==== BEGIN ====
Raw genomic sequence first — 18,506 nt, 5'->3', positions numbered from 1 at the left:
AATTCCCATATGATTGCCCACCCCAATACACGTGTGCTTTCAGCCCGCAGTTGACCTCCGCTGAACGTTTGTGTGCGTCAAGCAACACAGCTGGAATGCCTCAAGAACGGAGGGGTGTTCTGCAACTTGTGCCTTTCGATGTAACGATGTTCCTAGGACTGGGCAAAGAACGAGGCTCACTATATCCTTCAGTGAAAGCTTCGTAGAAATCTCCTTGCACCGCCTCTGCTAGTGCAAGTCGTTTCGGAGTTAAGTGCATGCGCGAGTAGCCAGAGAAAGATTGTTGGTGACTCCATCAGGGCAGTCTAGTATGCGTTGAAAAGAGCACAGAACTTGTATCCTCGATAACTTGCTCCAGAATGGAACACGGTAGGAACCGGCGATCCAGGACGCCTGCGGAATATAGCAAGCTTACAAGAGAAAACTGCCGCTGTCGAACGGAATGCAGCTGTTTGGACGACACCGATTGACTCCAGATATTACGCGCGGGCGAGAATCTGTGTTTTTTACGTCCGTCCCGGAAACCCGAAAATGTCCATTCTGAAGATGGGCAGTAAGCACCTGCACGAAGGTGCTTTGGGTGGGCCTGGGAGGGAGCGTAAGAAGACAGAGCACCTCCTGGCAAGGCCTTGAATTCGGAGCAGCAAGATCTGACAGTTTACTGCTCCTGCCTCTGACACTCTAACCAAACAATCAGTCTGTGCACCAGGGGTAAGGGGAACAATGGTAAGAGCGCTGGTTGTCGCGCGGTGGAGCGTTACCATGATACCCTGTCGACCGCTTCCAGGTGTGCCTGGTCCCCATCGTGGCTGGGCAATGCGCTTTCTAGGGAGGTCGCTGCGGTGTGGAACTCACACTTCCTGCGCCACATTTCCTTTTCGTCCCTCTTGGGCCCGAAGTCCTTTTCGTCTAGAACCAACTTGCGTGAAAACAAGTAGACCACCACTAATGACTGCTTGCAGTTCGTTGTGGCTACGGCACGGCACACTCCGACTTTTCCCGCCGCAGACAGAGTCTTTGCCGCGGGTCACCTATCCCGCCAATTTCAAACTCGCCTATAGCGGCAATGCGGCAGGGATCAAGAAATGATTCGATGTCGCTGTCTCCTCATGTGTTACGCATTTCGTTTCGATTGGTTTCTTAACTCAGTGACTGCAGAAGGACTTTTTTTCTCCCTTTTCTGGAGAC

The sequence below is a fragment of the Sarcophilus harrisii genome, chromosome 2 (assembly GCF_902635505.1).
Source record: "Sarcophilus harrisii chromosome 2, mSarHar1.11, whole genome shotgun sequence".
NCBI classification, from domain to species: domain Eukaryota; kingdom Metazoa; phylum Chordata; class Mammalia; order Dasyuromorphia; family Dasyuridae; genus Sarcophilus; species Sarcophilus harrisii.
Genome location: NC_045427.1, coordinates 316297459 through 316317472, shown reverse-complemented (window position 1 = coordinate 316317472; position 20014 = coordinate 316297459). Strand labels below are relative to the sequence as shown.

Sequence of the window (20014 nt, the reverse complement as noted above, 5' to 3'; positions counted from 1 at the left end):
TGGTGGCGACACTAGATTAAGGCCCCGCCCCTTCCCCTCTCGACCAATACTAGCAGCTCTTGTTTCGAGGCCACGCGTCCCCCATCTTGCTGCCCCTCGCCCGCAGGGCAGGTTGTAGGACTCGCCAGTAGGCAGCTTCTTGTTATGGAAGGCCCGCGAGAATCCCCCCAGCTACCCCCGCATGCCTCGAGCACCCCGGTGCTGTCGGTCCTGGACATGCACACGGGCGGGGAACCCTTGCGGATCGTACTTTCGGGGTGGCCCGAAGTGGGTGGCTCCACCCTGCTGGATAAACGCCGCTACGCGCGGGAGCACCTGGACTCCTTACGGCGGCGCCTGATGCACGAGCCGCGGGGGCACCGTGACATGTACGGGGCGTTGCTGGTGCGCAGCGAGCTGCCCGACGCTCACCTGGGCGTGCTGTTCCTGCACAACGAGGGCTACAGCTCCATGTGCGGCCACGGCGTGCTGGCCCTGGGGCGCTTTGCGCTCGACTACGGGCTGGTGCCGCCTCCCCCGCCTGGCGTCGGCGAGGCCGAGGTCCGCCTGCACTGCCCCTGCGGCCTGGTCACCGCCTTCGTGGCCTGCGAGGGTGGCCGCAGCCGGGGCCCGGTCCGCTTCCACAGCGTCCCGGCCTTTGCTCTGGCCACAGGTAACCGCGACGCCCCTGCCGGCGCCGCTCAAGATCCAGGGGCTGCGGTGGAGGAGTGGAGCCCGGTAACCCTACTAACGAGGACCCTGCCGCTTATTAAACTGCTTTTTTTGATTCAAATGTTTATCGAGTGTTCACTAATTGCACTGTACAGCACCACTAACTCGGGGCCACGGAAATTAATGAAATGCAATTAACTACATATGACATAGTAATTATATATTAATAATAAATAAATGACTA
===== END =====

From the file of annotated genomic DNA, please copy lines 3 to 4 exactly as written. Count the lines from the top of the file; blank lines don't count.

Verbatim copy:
The sequence below is a fragment of the Sarcophilus harrisii genome, chromosome 2 (assembly GCF_902635505.1).
Source record: "Sarcophilus harrisii chromosome 2, mSarHar1.11, whole genome shotgun sequence".